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South Korea, US and Japan hold first-ever trilateral aerial exercise in face of North Korean threats

The drill involved a nuclear-capable B-52 bomber from the United States and fighter jets from South Korea and Japan, the air force said in a statement

A handout photo made available by South Korea's Defense Ministry shows a B-52H strategic bomber parked at a South Korean Air Force base at Cheongju Airport.
A handout photo made available by South Korea's Defense Ministry shows a B-52H strategic bomber parked at a South Korean Air Force base at Cheongju Airport.SOUTH KOREAN DEFENSE MINISTRY / (EFE)

The South Korean, U.S. and Japanese militaries conducted their first-ever trilateral aerial exercise on Sunday in response to evolving North Korean nuclear threats, South Korea’s air force said.

The training held near the Korean Peninsula was to implement the three countries’ earlier agreement to increase defense cooperation and boost their joint response capabilities against North Korean threats, the air force said in a statement.

The drill involved a nuclear-capable B-52 bomber from the United States and fighter jets from South Korea and Japan, the statement said.

South Korea and Japan are both key U.S. allies in Asia, which together host about 80,000 American troops.

The three countries have occasionally held trilateral maritime drills, such as anti-submarine or missile defense exercises, but Sunday’s training marked the first time for them to perform a trilateral aerial drill.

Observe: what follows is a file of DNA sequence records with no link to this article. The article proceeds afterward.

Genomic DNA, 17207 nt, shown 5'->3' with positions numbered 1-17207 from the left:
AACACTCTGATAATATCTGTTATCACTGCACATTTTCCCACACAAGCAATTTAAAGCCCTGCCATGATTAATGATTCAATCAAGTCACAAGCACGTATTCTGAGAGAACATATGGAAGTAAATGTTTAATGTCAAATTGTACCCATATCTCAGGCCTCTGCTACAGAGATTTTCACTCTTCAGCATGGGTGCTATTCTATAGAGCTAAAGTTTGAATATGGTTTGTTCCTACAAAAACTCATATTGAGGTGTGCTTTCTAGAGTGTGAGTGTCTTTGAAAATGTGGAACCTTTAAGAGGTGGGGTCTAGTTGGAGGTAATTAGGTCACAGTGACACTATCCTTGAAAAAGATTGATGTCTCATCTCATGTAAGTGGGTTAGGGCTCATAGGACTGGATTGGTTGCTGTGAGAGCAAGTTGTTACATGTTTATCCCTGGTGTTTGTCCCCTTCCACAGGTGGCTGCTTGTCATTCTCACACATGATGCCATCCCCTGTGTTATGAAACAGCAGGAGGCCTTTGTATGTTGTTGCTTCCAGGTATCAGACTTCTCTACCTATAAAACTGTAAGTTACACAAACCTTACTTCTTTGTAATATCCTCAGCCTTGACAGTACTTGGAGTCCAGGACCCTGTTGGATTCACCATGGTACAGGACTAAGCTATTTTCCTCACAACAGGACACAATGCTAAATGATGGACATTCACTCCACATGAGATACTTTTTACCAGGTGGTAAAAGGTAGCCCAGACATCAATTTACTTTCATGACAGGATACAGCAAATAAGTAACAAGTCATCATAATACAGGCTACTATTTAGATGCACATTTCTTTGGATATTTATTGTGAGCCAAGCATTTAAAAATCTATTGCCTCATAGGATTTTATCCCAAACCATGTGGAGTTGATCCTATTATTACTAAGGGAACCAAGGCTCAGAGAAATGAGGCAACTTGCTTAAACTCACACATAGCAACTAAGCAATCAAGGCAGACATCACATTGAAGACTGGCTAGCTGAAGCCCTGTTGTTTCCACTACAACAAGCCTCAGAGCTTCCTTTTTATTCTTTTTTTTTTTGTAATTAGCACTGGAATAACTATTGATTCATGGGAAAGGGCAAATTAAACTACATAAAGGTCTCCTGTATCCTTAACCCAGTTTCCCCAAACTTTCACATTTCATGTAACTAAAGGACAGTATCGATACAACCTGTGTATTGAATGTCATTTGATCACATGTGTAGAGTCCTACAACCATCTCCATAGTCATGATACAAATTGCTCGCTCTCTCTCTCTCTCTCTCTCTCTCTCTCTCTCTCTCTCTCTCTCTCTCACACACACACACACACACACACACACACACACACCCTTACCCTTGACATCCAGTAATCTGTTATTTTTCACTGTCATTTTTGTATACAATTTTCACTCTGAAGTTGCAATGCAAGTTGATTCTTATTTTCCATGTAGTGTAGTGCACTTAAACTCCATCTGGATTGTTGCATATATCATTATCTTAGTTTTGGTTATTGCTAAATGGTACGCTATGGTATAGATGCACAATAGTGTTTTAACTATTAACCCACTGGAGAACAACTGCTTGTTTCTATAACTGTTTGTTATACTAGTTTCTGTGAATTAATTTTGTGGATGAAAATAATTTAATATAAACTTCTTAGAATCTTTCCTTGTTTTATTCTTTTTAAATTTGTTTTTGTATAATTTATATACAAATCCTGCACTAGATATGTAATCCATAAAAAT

In South Korea, expanding military drills with Japan is a sensitive issue, because many still harbor strong resentment against Japan’s brutal 1910-45 colonial rule over the Korean Peninsula. But the North’s advancing nuclear program has pushed South Korea’s conservative president, Yoon Suk Yeol, to move beyond historical disputes with Japan and beef up a trilateral security cooperation with the U.S. and Japan.

In August, Yoon, U.S. President Joe Biden and Japanese Prime Minister Fumio Kishida met at Camp David in their countries’ first stand-alone trilateral summit and agreed to bolster their defense cooperation to deal with North Korea’s nuclear threats. The three leaders decided to hold annual trilateral exercises and put into operation by year’s end the sharing of real-time missile warning data on North Korea.

Sunday’s drill could draw a furious response from North Korea, which has long bristled at U.S. training exercises with South Korea, calling them an invasion rehearsal and responding with missile tests. The North slammed the Camp David agreement, accusing the U.S., South Korean and Japanese leaders of plotting nuclear war provocations on the Korean Peninsula. North Korean leader Kim Jong Un called Yoon, Biden and Kishida “the gang bosses” of the three countries.

Worries about North Korea’s nuclear program have deepened after it enacted a law that authorizes the preemptive use of nuclear weapons last year and has since openly threatened to use them in potential conflicts with the U.S. and South Korea.

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